Vol. XI No. 19
Friday 9 May -15 May 2003

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by Parisa Santithi



Local Personalities: Kim Schnyder

by Dr. Iain Corness

Kim Schnyder is a director in the Casa Pascal fine dining restaurant. She is a small Asian woman, but is one who has managed to rise well above traditional Asian concepts to follow her own dream as a career woman.

Kim was born in Korea, in the capital Seoul, a country of some 45 million people, with seemingly 50% of the inhabitants having the surname ‘Kim’. Kim Schnyder is no different, with Kim being her previous family name, and only taking it as her nickname after she married Pascal Schnyder.

Her father was a very successful Korean businessman, while her mother was the traditional Korean housewife who stayed at home to look after Kim and her two sisters and brother.

At school, Kim excelled. "I was always at the top. I am still proud of that," she said. She nurtured the hope of becoming a teacher, a field of endeavour that received the approval of both parents. However, this ambition was thwarted when her father developed cancer and died, while Kim was still a teenager. Family fortunes and family finances reached such a low ebb that university dreams after high school had to be put aside. Despite the loss of the father figure, there was one teacher who was to instil some ‘fatherly’ advice for Kim and that was just to never give up on your dreams. "This teacher was my spiritual supporter," she said.

Security was the need, and Kim joined a bank, the bastion of security throughout the world. But Kim did not stop there - she had further dreams to be followed, and she enrolled at university, doing a four year course in International Business, while at the same time working for the bank.

Working and studying day and night leaves little time for boyfriends, and by the time she was 25 and still unmarried, her family began to get worried. This was still a country of matchmakers and arranged marriages, and much pressure was brought to bear on the young Kim. "There were not so many opportunities for young women in business in Korea, so I began looking for something else, as I wanted to further my career."

That ‘something else’ was to be an advert for a hotel management school in Switzerland. Despite the lack of maternal approval (mother wanted her to find a man and settle down), she went to Switzerland for the three year course. The decision was not easy to make, and the work was not easy either - tuition was in English, a language in which she was not fluent at all. "I had to work at 150% of the others. I would wake up at 4 a.m. to study my English, while the others woke at 7 a.m."

During practical experience in her first year she also had a chance meeting with a young Swiss chef, Pascal Schnyder, who turned out to be an adopted Korean orphan. He noticed the young Asian woman and asked if perhaps she were Japanese! She had been told that the young chef came from Korea, so she replied in Korean, a language Pascal could not understand at all.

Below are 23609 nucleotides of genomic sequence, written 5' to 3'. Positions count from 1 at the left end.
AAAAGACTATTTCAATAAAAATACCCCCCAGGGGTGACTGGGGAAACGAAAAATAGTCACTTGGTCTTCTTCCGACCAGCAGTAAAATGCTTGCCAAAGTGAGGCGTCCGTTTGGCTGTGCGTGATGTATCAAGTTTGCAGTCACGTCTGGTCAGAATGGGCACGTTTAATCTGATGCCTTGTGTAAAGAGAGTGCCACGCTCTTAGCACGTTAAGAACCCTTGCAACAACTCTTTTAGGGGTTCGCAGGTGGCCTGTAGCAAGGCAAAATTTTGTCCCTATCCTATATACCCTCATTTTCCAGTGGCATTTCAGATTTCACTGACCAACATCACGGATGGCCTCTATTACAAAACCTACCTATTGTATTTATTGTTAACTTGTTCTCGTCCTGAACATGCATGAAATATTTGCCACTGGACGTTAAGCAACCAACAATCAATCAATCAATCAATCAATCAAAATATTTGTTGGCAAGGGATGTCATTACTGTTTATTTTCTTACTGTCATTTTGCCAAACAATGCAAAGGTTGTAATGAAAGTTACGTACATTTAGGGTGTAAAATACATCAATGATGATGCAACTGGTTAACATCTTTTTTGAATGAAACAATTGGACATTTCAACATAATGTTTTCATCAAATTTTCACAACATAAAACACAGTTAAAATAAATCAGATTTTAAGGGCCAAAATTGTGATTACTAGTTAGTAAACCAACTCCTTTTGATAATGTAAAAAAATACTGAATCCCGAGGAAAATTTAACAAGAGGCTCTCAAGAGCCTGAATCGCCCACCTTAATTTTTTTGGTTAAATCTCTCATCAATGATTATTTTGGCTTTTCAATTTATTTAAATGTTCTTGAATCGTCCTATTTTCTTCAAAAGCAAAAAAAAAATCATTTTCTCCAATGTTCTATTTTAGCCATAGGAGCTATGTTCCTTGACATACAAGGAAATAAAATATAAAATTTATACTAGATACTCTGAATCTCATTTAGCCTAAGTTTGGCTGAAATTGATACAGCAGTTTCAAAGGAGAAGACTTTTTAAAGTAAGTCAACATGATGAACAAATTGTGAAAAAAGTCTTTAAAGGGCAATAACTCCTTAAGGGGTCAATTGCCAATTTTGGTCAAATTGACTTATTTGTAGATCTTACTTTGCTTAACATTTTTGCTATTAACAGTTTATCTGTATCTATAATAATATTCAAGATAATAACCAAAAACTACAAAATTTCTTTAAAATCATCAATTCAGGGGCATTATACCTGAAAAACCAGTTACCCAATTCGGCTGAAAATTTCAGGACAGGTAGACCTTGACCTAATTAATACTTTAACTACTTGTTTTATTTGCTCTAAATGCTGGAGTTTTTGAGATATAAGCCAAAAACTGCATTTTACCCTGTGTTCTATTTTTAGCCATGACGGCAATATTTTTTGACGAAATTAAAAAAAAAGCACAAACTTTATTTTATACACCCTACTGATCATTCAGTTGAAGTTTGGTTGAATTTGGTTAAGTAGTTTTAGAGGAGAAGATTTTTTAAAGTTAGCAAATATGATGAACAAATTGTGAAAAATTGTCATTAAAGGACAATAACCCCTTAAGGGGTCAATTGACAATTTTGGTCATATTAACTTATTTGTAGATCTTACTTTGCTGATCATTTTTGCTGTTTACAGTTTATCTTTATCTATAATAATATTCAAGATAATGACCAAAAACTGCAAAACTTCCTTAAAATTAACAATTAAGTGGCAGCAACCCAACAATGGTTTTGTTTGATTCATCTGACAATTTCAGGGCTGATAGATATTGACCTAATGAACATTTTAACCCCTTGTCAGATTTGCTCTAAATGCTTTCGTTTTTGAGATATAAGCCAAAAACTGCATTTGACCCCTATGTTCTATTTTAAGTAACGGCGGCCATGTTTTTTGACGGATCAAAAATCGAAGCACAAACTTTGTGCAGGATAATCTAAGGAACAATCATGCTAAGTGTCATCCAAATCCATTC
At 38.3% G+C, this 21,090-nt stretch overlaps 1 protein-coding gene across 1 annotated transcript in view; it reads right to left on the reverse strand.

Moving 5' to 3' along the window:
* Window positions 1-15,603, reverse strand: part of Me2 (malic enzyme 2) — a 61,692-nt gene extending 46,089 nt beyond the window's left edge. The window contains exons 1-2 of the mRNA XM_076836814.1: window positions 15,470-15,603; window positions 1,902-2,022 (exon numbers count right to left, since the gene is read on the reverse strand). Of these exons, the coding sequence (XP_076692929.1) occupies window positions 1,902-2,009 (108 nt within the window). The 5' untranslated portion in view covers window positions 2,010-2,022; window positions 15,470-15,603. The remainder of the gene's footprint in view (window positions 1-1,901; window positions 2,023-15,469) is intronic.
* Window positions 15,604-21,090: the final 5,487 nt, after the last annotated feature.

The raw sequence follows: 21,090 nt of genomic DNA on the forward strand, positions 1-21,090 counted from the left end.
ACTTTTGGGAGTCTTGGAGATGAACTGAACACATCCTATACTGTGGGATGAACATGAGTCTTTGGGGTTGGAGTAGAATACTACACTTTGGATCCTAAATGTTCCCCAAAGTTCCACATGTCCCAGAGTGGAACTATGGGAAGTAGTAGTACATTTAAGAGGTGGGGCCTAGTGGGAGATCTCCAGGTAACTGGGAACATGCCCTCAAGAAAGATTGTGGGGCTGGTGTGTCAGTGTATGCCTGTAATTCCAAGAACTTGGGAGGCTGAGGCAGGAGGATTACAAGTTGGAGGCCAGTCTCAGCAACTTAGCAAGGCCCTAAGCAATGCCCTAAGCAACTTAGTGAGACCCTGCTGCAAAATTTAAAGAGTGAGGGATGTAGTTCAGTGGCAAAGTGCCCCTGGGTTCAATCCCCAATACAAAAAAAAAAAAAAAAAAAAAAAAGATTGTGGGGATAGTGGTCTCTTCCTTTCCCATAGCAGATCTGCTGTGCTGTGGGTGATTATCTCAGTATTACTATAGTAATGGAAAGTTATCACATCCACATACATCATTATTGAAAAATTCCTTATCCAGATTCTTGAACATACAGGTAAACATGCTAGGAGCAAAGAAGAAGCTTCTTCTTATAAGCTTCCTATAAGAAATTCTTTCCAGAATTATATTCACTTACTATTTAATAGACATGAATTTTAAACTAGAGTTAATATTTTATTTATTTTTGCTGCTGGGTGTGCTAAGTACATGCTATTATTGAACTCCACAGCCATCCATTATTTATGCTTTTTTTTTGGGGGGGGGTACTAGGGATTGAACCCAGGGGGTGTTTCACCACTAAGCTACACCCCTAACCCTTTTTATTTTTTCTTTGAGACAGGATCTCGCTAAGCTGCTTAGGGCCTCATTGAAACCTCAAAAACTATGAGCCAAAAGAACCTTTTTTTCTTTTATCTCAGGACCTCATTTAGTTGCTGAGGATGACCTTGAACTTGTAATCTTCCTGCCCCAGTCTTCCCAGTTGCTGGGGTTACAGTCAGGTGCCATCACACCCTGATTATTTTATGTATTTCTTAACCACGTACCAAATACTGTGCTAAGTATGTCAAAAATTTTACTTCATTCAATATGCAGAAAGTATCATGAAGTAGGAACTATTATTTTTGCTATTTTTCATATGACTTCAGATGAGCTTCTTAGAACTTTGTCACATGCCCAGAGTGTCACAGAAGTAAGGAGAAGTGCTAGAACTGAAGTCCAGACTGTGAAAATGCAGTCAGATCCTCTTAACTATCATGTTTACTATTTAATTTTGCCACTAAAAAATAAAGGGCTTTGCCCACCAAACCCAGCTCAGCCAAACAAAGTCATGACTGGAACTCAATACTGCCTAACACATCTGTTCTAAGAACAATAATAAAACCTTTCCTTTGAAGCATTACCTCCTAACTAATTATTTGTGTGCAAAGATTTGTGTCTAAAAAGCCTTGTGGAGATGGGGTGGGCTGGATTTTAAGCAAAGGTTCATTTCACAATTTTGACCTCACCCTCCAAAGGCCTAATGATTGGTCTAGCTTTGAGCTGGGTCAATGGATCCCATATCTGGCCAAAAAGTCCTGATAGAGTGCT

From that unlikely beginning, Kim and Pascal’s romance slowly grew, culminating in their marriage in Switzerland during Kim’s last year of her management course. A traditional wedding in Korea was also on the agenda, so Kim took six months deferment and took her non-Korean speaking ‘Swiss -Korean’ husband to the land of his birth for their second wedding and a honeymoon through Asia.

When Pascal was offered a job in Hong Kong, while they were travelling, it was too good an opportunity to pass up, and Pascal returned to the kitchen life. However, Kim still wanted to finish her training and she returned to Switzerland to complete her deferred course, which she did successfully, and then rejoined her husband in Hong Kong.

Hotel offers came her way, but the offer that interested her most was the post as administrator with a Korean international school. She was not teaching as per her teenage ambition, "It was very challenging and it was close to teaching."

After two years, they returned to Korea, ostensibly for Pascal to understand more about his own culture and to learn the language, so he could speak to his in-laws! Kim knew the language so looked around for jobs that would satisfy her own career development, turning down a well-paid job with Intel to take a posting with a Korean investment bank, an enterprise that she still works for today, her work requiring her to travel to Hong Kong, Korea and Europe, becoming involved with multi-million dollar bond issue deals.

While this sounds like a dream of a job, Kim still had an unfinished dream, and that was to open a restaurant. Husband Pascal shared that dream, and the end result was Casa Pascal here in Pattaya, a country that they both enjoyed, having been here on holidays, and Pascal working here in a 5 star hotel.

With studying, working, travelling and giving birth to a new restaurant, Kim has not had the time for having her own family, and will probably not have any children, despite her mother’s exhortations to do so, in the traditional Korean mould.

Previously she was a very sporty girl, enjoying bowling, table tennis and athletics, but these days, after the restaurant and the investment bank travelling requiring her to be away for weeks at a time, there is no time for the active hobbies.

Kim Schnyder is definitely a woman who has kept her focus on her career and where she is going in life and has been called upon by young Korean girls for advice. Her counsel is simple: "Know what you want to be - just don’t follow others; and work to make it happen - don’t just dream about it. Life is not a movie. You have to study, work and put in the effort." Kim has done just that, and continues to do so. Very successfully!

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